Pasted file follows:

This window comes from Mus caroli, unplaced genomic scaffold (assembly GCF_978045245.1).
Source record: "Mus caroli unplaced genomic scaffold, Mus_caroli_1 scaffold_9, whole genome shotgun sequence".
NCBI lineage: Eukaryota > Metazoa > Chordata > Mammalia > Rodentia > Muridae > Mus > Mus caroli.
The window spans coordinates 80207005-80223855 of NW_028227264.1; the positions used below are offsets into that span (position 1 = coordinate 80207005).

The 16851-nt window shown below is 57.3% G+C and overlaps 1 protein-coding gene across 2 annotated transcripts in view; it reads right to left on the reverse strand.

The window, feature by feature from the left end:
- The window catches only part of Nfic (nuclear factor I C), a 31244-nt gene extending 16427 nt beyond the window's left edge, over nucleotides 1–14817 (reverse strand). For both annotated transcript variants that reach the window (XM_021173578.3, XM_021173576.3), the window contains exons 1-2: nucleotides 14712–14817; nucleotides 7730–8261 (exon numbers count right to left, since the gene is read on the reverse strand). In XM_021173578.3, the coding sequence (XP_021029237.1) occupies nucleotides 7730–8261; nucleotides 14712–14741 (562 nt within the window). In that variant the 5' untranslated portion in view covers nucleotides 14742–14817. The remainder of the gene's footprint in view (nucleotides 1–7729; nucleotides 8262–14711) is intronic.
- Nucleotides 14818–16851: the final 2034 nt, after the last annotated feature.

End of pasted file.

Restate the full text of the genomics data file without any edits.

This window comes from Mus caroli, unplaced genomic scaffold (assembly GCF_978045245.1).
Source record: "Mus caroli unplaced genomic scaffold, Mus_caroli_1 scaffold_9, whole genome shotgun sequence".
NCBI lineage: Eukaryota > Metazoa > Chordata > Mammalia > Rodentia > Muridae > Mus > Mus caroli.
The window spans coordinates 80207005-80223855 of NW_028227264.1; the positions used below are offsets into that span (position 1 = coordinate 80207005).

The 16851-nt window shown below is 57.3% G+C and overlaps 1 protein-coding gene across 2 annotated transcripts in view; it reads right to left on the reverse strand.

The window, feature by feature from the left end:
- The window catches only part of Nfic (nuclear factor I C), a 31244-nt gene extending 16427 nt beyond the window's left edge, over nucleotides 1–14817 (reverse strand). For both annotated transcript variants that reach the window (XM_021173578.3, XM_021173576.3), the window contains exons 1-2: nucleotides 14712–14817; nucleotides 7730–8261 (exon numbers count right to left, since the gene is read on the reverse strand). In XM_021173578.3, the coding sequence (XP_021029237.1) occupies nucleotides 7730–8261; nucleotides 14712–14741 (562 nt within the window). In that variant the 5' untranslated portion in view covers nucleotides 14742–14817. The remainder of the gene's footprint in view (nucleotides 1–7729; nucleotides 8262–14711) is intronic.
- Nucleotides 14818–16851: the final 2034 nt, after the last annotated feature.